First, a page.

• ROA members are major participants in the Interallied Confederation of Reserve Officers (CIOR), Interallied Confederation of Reserve Medal Officers (CIOMR), and Pan American Union of Reserve Officers of the Armed Forces (UPORFA), international organizations that hold annual events in Europe and South America. All national Reserve officer organizations of NATO have joined CIOR since its founding in 1948.[2]

Advocacy and legislative priorities

The ROA has a long history of strong and effective legislative activity and can claim many legislative victories on behalf of the nation’s warrior citizens, such as drill and retirement pay. Today’s legislative priorities, largely shaped by the requirements of the War on Terrorism, are:

  • Reset the whole force to include fully funding equipment and training for the National Guard and Reserves.
  • Provide adequate resources and authorities to support the current recruiting and retention requirements of the Reserves and National Guard.
  • Support warriors, families, and survivors.
  • Assure that the Reserve and National Guard continue in a key national defense role, both at home and abroad.
Advertisements

Advocacy successes

Some of ROA's most notable and recent successes:

  • Established Tricare Reserve Select, and got gray-area retiree access to Tricare.
  • Increased the threshold of active duty days a Reserve member is allowed to accrue over a year three times over the course of decades.
  • Obtained travel reimbursements for monthly training.
  • Helped implement a GI Bill for the 21st Century.
  • Helped improve the Montgomery GI Bill for Selected Reservists.
  • Protected Tricare Reserve Select premiums.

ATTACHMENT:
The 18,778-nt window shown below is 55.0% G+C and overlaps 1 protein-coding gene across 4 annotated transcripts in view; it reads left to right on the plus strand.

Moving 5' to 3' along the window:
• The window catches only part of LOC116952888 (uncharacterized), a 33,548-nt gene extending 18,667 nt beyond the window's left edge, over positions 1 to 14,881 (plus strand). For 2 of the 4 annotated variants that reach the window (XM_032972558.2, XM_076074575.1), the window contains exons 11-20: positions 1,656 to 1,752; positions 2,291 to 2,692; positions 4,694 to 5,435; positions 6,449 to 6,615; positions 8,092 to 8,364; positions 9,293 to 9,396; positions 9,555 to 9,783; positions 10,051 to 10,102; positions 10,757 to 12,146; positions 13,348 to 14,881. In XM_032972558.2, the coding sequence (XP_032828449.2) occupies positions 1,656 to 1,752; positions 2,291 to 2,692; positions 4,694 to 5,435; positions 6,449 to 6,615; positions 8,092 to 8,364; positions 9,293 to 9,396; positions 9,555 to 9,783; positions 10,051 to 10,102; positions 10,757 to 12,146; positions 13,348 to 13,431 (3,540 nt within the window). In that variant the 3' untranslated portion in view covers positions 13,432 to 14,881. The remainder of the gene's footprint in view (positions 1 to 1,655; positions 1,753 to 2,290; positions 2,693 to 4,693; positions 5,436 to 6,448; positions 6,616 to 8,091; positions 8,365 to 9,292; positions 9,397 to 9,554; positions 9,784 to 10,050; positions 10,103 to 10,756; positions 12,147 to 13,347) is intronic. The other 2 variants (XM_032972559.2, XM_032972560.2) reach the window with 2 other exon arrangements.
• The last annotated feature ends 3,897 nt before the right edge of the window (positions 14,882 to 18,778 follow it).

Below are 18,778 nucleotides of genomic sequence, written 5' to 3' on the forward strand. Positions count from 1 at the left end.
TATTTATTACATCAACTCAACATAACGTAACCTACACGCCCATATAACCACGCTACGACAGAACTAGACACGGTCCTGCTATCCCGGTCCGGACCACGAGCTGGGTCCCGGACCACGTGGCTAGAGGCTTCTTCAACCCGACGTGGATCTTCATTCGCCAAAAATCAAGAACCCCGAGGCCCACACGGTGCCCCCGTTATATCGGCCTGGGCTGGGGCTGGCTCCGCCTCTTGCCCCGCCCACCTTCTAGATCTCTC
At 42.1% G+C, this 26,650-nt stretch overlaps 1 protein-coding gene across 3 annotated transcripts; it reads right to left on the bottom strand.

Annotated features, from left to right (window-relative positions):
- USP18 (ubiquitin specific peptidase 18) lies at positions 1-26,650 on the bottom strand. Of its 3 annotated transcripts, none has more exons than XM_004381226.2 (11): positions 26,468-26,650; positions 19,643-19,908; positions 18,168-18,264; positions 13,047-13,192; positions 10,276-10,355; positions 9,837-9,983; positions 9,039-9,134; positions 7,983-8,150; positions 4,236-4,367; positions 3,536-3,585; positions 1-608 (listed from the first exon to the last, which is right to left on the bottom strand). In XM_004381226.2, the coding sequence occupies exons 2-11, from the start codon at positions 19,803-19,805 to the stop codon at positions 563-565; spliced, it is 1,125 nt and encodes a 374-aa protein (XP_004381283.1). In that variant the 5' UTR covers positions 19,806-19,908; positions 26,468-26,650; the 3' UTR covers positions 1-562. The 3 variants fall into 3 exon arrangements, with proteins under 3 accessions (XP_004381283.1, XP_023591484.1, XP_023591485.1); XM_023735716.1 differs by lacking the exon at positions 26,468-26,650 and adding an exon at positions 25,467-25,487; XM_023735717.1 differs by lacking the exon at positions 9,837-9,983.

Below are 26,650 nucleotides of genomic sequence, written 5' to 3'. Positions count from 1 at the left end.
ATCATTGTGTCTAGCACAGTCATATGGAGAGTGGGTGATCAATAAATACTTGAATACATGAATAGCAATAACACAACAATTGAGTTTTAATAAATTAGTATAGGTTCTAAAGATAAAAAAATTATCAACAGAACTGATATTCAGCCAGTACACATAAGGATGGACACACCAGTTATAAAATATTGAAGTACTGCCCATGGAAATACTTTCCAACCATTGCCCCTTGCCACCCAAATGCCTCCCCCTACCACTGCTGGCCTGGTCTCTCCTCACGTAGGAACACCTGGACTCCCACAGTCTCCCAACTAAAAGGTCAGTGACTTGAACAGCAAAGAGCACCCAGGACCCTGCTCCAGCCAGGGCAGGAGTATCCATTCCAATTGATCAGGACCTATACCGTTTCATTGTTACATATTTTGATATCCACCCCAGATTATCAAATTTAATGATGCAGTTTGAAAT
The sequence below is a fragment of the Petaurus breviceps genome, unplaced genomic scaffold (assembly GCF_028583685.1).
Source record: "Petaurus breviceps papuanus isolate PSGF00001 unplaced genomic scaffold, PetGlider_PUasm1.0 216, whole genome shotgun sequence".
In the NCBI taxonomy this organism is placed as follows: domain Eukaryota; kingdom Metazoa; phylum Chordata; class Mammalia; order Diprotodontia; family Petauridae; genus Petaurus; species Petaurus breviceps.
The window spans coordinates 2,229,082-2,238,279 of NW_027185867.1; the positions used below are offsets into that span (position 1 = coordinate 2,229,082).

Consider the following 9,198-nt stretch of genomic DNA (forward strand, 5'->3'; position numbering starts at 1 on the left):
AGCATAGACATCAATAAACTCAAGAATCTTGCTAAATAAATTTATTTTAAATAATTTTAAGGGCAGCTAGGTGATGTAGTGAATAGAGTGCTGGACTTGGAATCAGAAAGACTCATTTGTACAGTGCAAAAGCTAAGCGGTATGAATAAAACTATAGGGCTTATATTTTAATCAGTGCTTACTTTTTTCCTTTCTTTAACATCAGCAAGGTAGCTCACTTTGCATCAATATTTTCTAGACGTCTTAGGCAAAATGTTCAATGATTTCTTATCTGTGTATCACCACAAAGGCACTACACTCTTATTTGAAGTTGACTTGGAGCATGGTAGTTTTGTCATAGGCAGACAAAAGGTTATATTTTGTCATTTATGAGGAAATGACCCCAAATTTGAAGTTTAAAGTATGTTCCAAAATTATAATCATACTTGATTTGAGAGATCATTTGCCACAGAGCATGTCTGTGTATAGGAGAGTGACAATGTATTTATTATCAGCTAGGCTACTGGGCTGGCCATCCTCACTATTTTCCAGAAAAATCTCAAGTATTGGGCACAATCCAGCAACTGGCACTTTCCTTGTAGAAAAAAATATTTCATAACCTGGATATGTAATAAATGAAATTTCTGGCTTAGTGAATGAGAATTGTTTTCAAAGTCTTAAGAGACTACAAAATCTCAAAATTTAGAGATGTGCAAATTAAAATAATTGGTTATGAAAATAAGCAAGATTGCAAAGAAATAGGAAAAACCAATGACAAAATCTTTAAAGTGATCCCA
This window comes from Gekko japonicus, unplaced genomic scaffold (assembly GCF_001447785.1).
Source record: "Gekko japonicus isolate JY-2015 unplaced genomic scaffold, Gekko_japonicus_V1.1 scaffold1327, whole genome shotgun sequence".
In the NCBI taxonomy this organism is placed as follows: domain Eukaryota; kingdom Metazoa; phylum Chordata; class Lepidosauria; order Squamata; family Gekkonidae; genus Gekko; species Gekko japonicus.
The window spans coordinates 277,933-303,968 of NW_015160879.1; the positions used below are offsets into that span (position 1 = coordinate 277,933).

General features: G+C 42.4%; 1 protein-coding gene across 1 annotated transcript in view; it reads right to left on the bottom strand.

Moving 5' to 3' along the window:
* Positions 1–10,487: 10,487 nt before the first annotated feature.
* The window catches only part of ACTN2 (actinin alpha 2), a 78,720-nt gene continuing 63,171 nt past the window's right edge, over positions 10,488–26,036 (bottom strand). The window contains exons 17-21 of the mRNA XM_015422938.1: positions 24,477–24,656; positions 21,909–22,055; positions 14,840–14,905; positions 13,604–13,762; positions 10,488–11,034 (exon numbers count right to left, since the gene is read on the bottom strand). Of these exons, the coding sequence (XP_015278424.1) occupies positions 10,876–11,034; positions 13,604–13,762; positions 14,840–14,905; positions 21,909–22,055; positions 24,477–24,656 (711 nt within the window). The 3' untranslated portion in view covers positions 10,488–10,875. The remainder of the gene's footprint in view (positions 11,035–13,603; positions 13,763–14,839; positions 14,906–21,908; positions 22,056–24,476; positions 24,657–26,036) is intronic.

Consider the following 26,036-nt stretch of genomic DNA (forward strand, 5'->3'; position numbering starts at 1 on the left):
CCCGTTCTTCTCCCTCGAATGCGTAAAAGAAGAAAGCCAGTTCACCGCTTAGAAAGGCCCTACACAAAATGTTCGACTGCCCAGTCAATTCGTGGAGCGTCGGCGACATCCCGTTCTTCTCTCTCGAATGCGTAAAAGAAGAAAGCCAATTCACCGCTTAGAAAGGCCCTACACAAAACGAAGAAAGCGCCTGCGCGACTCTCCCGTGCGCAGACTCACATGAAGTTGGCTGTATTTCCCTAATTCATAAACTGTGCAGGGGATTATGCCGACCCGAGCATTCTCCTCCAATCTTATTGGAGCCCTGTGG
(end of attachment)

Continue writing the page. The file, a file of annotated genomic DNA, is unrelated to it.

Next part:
• Ensured Citizen Warriors are treated fairly by the Veterans Benefits Administration.
  • Doubled basic allowance for housing to Reserve Component members who are called up in support of a contingency operations.
  • Substantially affected the outcome of The Commission on the National Guard and Reserve final report recommendations, most of which were adopted.
  • Ensured proper funding for equipment and training for Guard and Reserve forces.
  • Protected the establishment of a National Guard and Reserve Equipment Appropriation.
  • Highlighted health-care delivery gaps in coverage and continuity of care by DoD and Veterans Affairs.
  • Protected the future of the Reserve Forces Policy Board.
  • Helped improve the partnerships between the Reserve Components and troops’ civilian employers.
  • Protected the military member’s right to vote.[3]

Programs and services

Defense Education Forum

ROA's Defense Education Forum (DEF) produces a series of high level programs featuring renowned experts speaking to topics including homeland security, civil affairs, terrorism, continuum of service, USERRA, and civilian-military relations. Through its professional development seminars, DEF also provides for serving Reserve officers of all the branches professional networking opportunities, on-site mentoring, briefings by senior Department of Defense officials, access to government and military service leaders, personal career information, leadership skills, and training opportunities.[4]

Servicemembers Law Center